Peter Buchanan-Smith
Peter Buchanan-Smith

The lower Manhattan neighborhood of Tribeca has seen a lot of changes over the years. Most notably are the tall condominiums that sit along the water, and the growing number of tourists who flock its attractions. Those same out-of-towners, looking for something only New York City can show them, hardly ever spot Best Made. It is a true New York experience: the narrow shop is tucked away on White Street, and barely boasts a sign. Stepping inside Best Made is unlike any other shop. The wall of hand-made and hand-painted axes is like a small museum exhibit. There are almanacs to comb through and army knives to test out. What I have learned from Peter Buchanan-Smith (owner of Best Made) is that many outdoors companies like "vintage" Abercrombie got their starts on the same city streets. Imagine: you’re heading home from your New York City vacation with a souvenir that is truly a gem: not some plastic key chain you snagged at Port Authority. It’s an axe or a first aid kit or a wool blanket. You bought an outdoorsy item in the most unlikely of places: Tribeca. You can’t have a more New York experience than that! And, even though it may seem like a small discovery, it is one that took you on an adventure. That’s the point of Best Made — even the tiniest explorations have meaning.

What was your life like before Best Made?
I grew up on small farm in Canada. I spent a lot of time outdoors and moved to New York City 20 years ago. I would spend time outside, but not like I did when I was child. It’s difficult to participate in the outdoor experience when you live in a city, especially New York City. My career took off — I was a graphic designer by trade. I did a lot of branding for clients, but I was very entrepreneurial. I always had a personal project on the back-burner. I started a publishing company — even when I was working for other clients, I was always publishing something throughout my career. Then, I hit the wall. It was a combination of many things that happened simultaneously. The economy had been tanking for a while, which was an excuse for clients to cut their budgets. I suddenly had a lot more spare time. I also had an empty garage at my disposal, I was there and I needed an axe to chop wood for my BBQ. That’s how Best Made was born. But, there were bigger things happening as well: my dog died and I got divorced.
So, Best Made was born because all of these somewhat lousy moments coincided?
You could say that. Look, I’ve always been focused on tactile design. I’ve never been a digital designer. I’ve always been directly or indirectly involved in the design of products. When I thought about the future, it wasn’t a matter of, “will I come up with my own products or brand?” it was more like, “what form will it take?”. Throughout those life changes I dipped back into the well — the well of youth. It wasn’t a calculated decision — it just happened. I went to my comfort zone. The axe was my security blanket because it was this thing I could hold onto. It is also a positive tool for me — something that could get me outside into nature; I could make things with it.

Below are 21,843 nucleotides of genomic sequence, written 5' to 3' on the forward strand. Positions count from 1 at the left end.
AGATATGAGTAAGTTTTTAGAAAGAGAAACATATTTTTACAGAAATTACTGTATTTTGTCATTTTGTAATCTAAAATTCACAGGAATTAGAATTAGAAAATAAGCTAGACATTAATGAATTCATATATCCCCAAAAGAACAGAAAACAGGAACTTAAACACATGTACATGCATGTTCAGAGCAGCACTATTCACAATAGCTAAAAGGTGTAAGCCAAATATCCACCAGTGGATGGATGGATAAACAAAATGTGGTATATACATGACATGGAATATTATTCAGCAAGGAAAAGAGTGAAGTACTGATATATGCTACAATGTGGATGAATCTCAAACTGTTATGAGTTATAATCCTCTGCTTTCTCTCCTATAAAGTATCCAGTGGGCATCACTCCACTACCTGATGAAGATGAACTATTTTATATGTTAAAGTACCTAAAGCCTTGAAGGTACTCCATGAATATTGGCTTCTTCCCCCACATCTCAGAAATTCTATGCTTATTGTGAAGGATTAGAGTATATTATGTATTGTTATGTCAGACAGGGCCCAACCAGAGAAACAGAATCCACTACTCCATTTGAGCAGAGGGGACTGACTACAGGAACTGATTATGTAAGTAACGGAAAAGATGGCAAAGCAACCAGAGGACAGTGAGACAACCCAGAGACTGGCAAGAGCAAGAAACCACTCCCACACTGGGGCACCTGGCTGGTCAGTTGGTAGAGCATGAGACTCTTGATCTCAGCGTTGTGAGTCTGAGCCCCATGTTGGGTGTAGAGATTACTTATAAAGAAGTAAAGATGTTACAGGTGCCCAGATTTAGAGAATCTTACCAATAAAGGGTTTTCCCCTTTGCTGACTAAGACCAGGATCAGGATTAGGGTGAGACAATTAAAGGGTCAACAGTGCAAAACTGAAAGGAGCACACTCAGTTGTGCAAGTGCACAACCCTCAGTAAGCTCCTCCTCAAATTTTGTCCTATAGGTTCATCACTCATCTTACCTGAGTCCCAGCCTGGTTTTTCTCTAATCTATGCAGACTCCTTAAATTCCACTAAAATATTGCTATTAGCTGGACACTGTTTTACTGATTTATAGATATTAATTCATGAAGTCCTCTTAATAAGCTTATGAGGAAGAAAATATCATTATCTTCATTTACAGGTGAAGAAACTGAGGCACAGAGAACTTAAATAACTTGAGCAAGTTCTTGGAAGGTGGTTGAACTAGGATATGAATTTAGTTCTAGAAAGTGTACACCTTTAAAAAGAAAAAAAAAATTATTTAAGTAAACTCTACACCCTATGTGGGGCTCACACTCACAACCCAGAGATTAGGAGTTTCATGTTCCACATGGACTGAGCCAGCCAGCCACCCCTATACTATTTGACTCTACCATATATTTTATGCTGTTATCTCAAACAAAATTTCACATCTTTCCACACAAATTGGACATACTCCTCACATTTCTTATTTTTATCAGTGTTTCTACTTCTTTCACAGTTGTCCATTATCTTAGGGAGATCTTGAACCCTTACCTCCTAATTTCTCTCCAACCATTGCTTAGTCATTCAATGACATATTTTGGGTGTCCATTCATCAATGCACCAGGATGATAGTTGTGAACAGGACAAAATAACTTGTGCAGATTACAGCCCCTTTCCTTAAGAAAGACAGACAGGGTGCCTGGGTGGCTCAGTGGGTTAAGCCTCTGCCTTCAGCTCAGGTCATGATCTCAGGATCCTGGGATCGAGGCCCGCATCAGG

You decided to have an axe made, then what?
I’ve traveled all over the world to visit people who make axes. When we started, I reached out to a 4th generation axe maker in North Carolina. The axe is very much an American tool. There once were 300 axe companies, now there are only three. This company in North Carolina was making a good axe, but not a great axe like the premium ones in the world. I said to them, “look, guys, everyone is beating us to the punch — it’s OUR tool. We need to make something as good or better.” I worked closely with them on the design and materials. That was five years ago.
What is the core Mission statement?
I’m going to read a few lines from our website, because we want everyone to know our mission statement: “we equip customers with high quality products and dependable information they can use and pass down. We empower people to get outside, reconnect with their hands and nature, and in doing so, embark on a life of great adventure.” To me, the real pivotal word is “empowerment.” Many outdoor companies, in theory, empower you to go outside. But, the thing that distinguishes us from those other companies is the mindset. There are four tenets at Best Made: C.C.G.F.: Compassion, courage, grace and fortitude. Focusing on those values, and returning to a Boy Scouts approach, sets us apart. We’re empowering you to have a bolder and brighter outlook on life, whether you’re outside or inside.
Is there a public figure who embodies the Best Made brand?
Argentine chef Francis Mallmann. He started shopping at our store a couple of years ago and he would spend two or three hours there. Every couple of months he would come in and buy five axes. We introduced ourselves, and within a half-hour of meeting he invited us to his remote island in Patagonia. He’s a true outdoorsman. He’s a classically-trained chef and highly acclaimed. But, he turned his back on that way of cooking for a more primitive style. Cooking over a fire became his thing. Everything about him — his lifestyle, the man himself, his pursuits — is Best Made. Francis embodies the spirit of adventure. He proves that you can go into the wilderness and look good at the same time. Every day with him is a grand adventure.